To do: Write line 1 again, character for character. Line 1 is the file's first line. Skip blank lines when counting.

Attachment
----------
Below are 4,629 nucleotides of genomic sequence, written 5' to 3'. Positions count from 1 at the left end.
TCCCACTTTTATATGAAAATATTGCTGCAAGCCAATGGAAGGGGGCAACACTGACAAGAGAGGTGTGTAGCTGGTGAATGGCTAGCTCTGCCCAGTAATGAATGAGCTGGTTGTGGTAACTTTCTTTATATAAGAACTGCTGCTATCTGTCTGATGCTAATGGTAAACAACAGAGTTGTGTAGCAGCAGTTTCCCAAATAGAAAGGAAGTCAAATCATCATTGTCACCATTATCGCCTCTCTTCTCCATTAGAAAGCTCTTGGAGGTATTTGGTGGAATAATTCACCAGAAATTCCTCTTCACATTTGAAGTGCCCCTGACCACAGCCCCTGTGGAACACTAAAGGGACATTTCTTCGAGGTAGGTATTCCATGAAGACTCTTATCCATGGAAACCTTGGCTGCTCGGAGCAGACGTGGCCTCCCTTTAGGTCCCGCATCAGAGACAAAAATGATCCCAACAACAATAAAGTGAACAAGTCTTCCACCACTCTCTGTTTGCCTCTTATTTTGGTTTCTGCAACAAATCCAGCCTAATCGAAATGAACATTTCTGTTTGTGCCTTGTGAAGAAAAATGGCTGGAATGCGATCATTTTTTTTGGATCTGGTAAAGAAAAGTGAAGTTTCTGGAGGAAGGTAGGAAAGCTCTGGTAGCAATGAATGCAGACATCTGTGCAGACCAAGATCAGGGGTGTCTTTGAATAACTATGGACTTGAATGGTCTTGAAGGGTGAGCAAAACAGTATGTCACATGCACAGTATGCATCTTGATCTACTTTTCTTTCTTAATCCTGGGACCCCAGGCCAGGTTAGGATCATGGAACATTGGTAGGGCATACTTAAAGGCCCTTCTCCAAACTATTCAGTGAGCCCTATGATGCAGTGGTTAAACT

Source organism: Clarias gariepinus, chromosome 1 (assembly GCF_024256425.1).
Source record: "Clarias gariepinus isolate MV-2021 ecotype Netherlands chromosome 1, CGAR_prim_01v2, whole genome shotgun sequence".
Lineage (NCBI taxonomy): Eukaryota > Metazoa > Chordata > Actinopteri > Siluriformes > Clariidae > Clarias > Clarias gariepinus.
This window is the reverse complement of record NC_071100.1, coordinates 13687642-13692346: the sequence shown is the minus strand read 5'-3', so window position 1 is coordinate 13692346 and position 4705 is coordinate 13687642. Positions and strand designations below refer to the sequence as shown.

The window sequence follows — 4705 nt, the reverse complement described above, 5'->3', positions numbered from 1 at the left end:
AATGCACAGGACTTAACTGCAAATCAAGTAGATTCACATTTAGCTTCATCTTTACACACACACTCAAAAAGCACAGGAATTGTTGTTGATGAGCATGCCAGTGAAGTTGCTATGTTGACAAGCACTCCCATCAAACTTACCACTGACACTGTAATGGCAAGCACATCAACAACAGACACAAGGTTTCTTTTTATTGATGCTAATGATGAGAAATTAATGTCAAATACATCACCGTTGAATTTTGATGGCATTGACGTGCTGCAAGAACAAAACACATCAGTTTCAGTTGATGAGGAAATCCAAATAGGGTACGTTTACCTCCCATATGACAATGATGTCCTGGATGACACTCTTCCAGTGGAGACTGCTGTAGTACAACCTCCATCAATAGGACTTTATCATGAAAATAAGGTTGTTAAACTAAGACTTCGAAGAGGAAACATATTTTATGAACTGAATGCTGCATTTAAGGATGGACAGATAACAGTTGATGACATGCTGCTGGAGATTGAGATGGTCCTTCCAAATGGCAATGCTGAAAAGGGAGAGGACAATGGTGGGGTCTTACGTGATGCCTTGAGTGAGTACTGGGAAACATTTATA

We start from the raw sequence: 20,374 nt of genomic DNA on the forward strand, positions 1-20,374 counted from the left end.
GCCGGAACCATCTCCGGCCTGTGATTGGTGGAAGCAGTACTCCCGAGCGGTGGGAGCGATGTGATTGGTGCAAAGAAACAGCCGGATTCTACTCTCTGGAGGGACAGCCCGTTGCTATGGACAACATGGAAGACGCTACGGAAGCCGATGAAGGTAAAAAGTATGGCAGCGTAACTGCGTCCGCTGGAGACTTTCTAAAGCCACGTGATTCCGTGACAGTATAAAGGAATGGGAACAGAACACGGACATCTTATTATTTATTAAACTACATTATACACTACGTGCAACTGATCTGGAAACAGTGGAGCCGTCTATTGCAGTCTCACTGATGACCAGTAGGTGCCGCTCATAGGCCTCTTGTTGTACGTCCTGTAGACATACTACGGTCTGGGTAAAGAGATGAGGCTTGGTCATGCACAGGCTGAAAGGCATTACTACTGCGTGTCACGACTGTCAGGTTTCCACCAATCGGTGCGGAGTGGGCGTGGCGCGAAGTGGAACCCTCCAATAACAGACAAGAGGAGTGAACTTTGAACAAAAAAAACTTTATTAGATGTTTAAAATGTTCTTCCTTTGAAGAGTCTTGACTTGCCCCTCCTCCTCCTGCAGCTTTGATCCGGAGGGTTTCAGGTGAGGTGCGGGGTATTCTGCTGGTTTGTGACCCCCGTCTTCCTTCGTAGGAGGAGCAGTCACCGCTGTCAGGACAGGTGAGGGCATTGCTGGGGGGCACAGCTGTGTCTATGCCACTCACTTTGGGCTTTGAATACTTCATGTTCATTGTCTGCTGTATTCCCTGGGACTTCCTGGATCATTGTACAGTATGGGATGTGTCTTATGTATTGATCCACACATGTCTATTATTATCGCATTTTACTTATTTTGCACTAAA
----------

Below are 4,629 nucleotides of genomic sequence, written 5' to 3'. Positions count from 1 at the left end.